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Grande Ronde Hospital President and CEO Jim Mattes said the proposal to reduce Medicare payments to 15 rural Oregon hospitals will not impact the hospital, which does have a critical access designation. (Phil Bullock/The Observer)
PENDLETON — A federal budget-cutting proposal threatens to reduce Medicare payments to 15 rural Oregon hospitals. Hospital and state officials say it could threaten their futures.
A report by the U.S. Department of Health and Human Services, issued last month, targets “critical access hospitals” that receive more Medicaid dollars because of the designation. The hospitals need to be a certain distance, 15 to 35 miles, from another hospital to be considered a critical access hospital, but there has long been an exception carved out for those that aren’t remote enough, mileage-wise, but fit the criteria in other ways.
Now, that exception could end.
Oregon has 25 of the critical access hospitals. Fifteen are within 15 to 35 miles of another hospital, which is why their payments are threatened.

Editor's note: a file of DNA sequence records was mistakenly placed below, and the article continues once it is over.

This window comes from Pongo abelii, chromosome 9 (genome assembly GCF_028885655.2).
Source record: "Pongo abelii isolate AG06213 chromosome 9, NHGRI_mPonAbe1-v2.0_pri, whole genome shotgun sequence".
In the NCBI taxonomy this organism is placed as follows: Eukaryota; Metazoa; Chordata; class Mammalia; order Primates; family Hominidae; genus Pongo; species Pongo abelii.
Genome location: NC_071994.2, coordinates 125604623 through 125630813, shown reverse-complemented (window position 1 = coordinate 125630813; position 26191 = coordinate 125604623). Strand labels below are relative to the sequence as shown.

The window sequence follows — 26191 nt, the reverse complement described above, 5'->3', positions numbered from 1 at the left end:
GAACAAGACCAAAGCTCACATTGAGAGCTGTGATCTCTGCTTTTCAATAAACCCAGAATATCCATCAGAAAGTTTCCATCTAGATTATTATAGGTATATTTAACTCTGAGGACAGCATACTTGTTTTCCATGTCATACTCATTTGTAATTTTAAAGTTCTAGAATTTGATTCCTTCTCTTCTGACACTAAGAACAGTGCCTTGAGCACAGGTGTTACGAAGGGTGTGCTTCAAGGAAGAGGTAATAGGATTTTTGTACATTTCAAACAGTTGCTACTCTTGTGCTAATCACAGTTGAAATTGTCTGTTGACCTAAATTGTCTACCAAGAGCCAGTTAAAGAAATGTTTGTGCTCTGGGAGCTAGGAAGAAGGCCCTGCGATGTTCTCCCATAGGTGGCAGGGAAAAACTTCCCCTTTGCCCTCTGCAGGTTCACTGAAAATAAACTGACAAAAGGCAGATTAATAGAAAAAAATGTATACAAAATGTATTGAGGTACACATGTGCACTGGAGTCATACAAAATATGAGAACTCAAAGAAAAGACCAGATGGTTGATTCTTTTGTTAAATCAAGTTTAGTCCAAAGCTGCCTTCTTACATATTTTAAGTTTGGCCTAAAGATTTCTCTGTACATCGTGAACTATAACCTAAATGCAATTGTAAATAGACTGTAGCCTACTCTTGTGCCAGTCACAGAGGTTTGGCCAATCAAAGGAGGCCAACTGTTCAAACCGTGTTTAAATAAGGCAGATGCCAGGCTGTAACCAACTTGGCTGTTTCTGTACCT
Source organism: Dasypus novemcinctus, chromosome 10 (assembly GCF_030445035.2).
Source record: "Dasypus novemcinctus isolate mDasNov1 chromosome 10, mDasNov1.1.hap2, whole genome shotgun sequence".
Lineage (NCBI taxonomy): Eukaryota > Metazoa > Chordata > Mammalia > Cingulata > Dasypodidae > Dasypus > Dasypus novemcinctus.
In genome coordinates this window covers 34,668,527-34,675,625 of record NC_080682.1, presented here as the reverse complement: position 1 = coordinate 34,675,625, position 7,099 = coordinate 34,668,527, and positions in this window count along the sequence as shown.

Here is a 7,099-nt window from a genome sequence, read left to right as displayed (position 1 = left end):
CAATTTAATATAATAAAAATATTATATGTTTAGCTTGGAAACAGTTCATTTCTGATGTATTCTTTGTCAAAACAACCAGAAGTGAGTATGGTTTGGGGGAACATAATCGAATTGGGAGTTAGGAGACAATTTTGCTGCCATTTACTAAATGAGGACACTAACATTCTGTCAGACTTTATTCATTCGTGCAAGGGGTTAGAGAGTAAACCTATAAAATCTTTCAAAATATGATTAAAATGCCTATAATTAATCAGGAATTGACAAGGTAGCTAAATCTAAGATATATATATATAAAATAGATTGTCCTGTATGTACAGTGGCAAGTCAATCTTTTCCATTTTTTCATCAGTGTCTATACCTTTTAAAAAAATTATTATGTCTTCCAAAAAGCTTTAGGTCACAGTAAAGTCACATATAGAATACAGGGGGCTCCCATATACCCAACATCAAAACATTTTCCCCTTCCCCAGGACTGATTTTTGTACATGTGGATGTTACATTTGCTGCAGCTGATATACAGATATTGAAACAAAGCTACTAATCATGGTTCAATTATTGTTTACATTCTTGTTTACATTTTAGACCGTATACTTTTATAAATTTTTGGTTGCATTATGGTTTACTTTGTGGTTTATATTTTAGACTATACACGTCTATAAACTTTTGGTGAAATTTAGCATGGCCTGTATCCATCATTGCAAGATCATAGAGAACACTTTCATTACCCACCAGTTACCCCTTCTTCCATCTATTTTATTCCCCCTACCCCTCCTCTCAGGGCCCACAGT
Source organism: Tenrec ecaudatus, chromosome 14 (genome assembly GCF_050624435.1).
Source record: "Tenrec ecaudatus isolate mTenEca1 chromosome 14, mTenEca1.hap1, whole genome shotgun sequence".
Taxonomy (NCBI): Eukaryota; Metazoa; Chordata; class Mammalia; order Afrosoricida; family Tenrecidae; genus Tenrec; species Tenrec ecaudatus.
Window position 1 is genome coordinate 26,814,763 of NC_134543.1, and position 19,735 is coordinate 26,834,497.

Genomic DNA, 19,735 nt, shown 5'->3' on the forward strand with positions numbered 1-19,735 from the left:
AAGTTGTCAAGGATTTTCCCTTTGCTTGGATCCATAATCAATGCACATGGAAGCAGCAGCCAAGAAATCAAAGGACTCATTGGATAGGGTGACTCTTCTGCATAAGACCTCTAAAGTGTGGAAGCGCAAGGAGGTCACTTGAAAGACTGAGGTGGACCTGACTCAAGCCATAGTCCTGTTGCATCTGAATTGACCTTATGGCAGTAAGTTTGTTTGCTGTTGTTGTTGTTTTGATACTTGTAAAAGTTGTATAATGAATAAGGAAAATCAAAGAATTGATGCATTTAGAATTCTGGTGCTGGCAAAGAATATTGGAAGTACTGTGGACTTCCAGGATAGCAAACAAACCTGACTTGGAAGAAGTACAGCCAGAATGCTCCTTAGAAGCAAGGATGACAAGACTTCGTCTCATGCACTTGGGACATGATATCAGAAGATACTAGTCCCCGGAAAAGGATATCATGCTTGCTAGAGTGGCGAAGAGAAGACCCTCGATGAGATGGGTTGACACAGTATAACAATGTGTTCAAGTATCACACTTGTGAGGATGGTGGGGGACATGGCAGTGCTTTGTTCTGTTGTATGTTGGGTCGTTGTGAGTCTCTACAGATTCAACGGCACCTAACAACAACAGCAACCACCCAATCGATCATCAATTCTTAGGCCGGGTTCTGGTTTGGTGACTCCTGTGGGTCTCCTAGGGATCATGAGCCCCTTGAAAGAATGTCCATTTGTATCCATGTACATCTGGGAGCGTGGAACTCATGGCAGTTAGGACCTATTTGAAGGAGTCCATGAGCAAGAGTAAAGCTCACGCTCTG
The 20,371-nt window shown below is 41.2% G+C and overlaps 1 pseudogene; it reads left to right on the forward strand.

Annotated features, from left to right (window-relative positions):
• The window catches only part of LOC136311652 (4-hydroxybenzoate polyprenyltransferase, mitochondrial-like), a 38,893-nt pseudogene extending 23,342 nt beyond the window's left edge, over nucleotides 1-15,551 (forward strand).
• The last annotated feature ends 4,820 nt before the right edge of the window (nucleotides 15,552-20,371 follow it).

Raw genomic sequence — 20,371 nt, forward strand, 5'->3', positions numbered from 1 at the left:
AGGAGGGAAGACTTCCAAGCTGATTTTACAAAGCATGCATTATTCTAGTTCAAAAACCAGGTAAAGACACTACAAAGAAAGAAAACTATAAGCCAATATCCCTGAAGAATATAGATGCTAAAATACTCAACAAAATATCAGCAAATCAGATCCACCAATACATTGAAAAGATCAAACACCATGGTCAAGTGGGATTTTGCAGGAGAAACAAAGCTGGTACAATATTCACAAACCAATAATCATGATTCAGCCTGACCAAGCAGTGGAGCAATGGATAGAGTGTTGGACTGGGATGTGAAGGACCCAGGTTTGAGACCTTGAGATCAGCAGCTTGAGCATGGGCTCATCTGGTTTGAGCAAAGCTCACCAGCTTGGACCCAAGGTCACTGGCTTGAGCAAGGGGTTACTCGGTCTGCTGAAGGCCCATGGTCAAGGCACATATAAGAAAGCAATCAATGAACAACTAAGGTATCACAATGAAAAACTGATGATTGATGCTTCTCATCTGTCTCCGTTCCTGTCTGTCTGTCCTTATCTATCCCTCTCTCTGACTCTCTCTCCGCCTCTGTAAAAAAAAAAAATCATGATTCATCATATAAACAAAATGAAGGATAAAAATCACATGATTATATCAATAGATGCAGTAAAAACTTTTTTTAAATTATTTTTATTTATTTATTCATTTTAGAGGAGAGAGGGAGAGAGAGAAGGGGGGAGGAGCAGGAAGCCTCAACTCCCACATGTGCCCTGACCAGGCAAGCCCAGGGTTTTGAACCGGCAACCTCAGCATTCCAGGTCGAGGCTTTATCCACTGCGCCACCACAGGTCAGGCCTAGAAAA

Until 2006, they were exempted from a limit on hospitals not considered sufficiently remote for the higher payments.
Now, a recommendation from the inspector general’s office of the U.S. Department of Health and Human Services would end that exception.
It would affect about 850 hospitals nationally.
Grande Ronde Hospital President and CEO Jim Mattes said the proposal will not impact the hospital, which does have a critical access designation.
“The critical access hospital designation for Grande Ronde Hospital is a vital source of funding for speciality service that otherwise would not be accessible in the community,” he said. “Without our critical access hospital designation many patients would be forced to drive long distances over a mountain pass to receive a speciality care that is presently available in our community.”
Grande Ronde Hospital is 45 miles from Saint Alphonsus in Baker City, its closest neighbor.
Robert Duehmig, with the Office of Rural Health, said, “It’s an attempt to save money.”
The federal government is asking to change the rules, Duehmig said, “and it could have an impact on hospitals if it happens.”
It’s unclear whether the proposal will gain any momentum in Congress.
“But it’s important for folks to talk to their members of Congress,” Duehmig said.
The Bend Bulletin and Observer reporter Kelly Ducote contributed to this report.